Lots of folks do Irish bucket lists but here is an Irish American one. This one’s heavy on history and the incredible role of the Irish in American from, what began as a Famine-starved people in the New World.
1. Great Famine memorial in New York:
Close by the 9/11 site, this wonderful depiction of a famine Irish cottage and field built smack in the middle of a great city is very moving.
2. Ellis Island and Castle Garden:
Where the first ancestors from famine times onwards touched earth again after leaving Ireland, both places are hallowed ground.
3. Kennedy Library, Boston, MA:
The tale of the first Irish Catholic family to reach the White House remains as gripping as ever.
4. Chicago’s only Irish Castle, Givins Irish Castle:
Certainly the oddest sight in Chicago's Far Southwest Side, this building is a replica of castle on Ireland's River Dee, built by a nostalgic and wealthy Irish-American for his fiancée, in 1885.
5. Shamrock, Oklahoma Ghost Town:
An oil drilling town once populated by 10,000 mostly Irish, at the height of the Cushing oil field boom.
How strange to walk along roads named Tipperary, Cork, Dublin, Ireland, St. Patrick or Killarne. Buildings were painted green and the newspaper was called the Shamrock Brogue. About 100 still live there and hold an annual St. Patrick’s Day parade.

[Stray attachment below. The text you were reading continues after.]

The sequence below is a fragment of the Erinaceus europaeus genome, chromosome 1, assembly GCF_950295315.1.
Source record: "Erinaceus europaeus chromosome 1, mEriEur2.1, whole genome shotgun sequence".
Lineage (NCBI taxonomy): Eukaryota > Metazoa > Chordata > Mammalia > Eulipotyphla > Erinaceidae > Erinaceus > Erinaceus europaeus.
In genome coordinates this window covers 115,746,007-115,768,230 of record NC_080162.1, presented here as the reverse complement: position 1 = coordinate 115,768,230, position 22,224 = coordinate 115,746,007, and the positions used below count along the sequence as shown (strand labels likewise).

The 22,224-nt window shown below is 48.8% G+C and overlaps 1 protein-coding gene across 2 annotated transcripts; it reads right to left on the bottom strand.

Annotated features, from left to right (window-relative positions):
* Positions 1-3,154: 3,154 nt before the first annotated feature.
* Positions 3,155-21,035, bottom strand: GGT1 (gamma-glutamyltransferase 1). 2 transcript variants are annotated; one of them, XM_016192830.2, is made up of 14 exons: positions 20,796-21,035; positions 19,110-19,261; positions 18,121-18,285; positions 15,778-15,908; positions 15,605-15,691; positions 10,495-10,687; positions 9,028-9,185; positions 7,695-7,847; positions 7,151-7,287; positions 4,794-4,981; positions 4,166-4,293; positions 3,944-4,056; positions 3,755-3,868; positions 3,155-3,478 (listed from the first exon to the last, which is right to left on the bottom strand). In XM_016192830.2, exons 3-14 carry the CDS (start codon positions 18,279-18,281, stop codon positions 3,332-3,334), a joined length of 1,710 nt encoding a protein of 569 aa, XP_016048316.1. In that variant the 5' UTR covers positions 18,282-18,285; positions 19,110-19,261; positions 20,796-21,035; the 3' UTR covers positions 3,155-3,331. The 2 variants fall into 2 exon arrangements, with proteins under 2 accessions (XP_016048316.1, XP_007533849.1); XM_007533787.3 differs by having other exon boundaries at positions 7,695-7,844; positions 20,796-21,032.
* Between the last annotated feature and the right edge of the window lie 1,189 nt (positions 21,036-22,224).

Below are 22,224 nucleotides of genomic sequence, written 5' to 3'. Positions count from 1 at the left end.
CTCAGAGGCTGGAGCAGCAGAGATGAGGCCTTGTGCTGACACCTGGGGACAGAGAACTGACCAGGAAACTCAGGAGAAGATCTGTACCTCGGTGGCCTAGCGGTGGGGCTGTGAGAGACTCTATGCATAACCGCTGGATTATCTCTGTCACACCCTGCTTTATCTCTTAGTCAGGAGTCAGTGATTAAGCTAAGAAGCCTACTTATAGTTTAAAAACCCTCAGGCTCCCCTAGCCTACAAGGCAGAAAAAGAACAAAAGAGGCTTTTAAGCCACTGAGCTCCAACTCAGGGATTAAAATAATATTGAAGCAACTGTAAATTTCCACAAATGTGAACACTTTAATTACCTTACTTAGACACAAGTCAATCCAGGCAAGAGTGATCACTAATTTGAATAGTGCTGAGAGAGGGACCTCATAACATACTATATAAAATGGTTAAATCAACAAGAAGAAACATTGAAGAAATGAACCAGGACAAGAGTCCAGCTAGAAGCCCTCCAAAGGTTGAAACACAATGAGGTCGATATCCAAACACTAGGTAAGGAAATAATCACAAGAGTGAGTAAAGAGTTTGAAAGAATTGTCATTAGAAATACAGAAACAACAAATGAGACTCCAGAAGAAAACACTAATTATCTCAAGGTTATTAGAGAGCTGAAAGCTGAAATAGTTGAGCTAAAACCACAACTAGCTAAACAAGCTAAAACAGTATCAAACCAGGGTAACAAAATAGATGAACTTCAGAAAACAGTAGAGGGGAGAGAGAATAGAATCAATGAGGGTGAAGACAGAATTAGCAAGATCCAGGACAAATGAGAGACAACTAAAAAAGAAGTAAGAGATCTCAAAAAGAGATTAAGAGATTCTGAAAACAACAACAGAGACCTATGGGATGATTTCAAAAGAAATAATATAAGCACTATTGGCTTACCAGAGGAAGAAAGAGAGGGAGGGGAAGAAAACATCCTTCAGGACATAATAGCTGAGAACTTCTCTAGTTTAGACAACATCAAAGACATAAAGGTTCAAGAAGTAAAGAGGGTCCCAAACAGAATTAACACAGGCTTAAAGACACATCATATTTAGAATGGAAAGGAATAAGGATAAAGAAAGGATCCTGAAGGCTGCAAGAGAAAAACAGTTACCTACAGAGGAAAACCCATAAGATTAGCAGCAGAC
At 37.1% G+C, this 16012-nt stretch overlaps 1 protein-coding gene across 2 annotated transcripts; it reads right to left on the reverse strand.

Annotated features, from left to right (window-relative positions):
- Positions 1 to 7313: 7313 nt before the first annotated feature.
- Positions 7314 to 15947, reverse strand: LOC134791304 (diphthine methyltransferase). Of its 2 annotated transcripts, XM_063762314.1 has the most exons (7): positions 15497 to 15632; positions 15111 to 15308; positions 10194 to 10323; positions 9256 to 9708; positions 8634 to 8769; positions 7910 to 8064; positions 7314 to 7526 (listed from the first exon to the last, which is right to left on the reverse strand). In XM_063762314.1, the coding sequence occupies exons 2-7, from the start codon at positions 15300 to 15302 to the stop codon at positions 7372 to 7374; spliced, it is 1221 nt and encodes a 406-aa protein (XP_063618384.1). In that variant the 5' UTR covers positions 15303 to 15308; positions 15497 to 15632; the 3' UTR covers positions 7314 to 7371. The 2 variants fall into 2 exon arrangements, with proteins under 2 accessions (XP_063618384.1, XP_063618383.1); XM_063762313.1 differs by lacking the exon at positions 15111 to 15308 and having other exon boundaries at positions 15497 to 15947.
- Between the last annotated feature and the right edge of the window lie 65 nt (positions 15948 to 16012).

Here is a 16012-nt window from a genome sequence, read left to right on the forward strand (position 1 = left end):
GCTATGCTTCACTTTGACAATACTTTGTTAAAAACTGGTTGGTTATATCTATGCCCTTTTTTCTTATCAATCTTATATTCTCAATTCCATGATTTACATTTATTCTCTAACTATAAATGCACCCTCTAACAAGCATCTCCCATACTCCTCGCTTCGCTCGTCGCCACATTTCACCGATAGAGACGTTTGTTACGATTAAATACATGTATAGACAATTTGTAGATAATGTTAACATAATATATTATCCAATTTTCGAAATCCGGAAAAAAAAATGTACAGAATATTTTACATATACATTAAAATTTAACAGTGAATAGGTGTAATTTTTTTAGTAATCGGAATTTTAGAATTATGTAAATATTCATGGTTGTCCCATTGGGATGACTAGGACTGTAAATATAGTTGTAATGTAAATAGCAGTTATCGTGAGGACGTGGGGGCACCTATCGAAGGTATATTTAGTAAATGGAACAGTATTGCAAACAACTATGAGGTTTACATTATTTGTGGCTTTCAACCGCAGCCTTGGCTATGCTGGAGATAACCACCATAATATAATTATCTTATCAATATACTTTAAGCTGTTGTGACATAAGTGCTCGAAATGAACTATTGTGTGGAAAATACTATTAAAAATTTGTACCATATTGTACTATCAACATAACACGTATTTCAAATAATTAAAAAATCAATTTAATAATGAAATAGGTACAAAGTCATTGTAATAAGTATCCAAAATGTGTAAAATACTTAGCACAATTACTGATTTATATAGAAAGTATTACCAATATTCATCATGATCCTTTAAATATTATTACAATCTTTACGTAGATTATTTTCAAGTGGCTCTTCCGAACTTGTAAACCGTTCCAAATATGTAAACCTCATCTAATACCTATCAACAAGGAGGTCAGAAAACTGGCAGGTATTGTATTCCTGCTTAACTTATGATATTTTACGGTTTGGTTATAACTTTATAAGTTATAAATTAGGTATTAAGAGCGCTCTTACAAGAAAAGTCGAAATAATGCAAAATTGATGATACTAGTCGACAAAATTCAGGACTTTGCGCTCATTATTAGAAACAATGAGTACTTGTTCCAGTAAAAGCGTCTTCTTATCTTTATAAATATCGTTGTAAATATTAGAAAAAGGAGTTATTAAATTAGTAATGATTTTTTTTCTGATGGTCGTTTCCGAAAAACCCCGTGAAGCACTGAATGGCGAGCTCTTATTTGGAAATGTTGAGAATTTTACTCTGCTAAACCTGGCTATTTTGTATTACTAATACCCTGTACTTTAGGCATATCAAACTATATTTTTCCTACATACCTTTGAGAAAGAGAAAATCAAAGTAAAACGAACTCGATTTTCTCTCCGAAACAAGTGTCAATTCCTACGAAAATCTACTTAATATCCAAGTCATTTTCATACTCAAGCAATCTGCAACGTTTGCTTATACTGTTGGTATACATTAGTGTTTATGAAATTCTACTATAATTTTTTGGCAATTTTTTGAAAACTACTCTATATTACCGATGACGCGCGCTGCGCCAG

No word on whether they allow gays to march!
6. Gettysburg Irish wolfhound memorial to the Irish brigade:
Located on the actual battlefield lies a very moving memorial to the fallen Irish, fighting for the union in the decisive battles of the US civil war.
7. Old St. Patrick’s Cathedral, New York:
Built with the widow’s mite and donations of hundreds of thousands of Irish emigrants seeking their own place of worship. Here it was the Ancient Order of the Hibernians held off the “Know Nothings” as they attempted to burn the church. A sacred place in every respect.
8. Murphys, California, gold rush town:
John and Daniel Murphy, from Wicklow, were part of the Stephens-Townsend-Murphy Party, the first immigrant party to bring wagons across the Sierra Nevada.
They earned a living as merchants, but like many others, began prospecting when the California Gold Rush began and eventually the town was called after them and known as "Murphys."
The Murphy brothers themselves, however, made far more money as merchants than as miners. In fact, John was so successful that he left town at the end of 1849 and never returned, having a personal fortune of nearly $2 million. Roughly $20 million in gold was discovered in Murphys and the surrounding area
9. Phoenix, Arizona Irish Cultural Center:
Right on the edge of the desert an amazing place, redolent of old Ireland
As the brochure notes: The mission of the Irish Cultural Center is to provide a link between the people of Arizona and the people of Ireland and other Celtic cultures. Programs, classes, festivals, exhibits and special events include history, music, art, dance, literature, drama, crafts, language, travel, sports and traditional activities.
The Center is owned by the City of Phoenix and is operated through public private partnership with the Irish Cultural and Learning Foundation.
10. Tammany Hall:
Tammany Hall, New York, had several addresses but the most famous or infamous was completed in 1868, tat 141 East 14th Street between Third and Fourth Avenues. The building was not simply the clubhouse of a political organization it was the birthplace of countless political careers and the launching point for Irish power in America.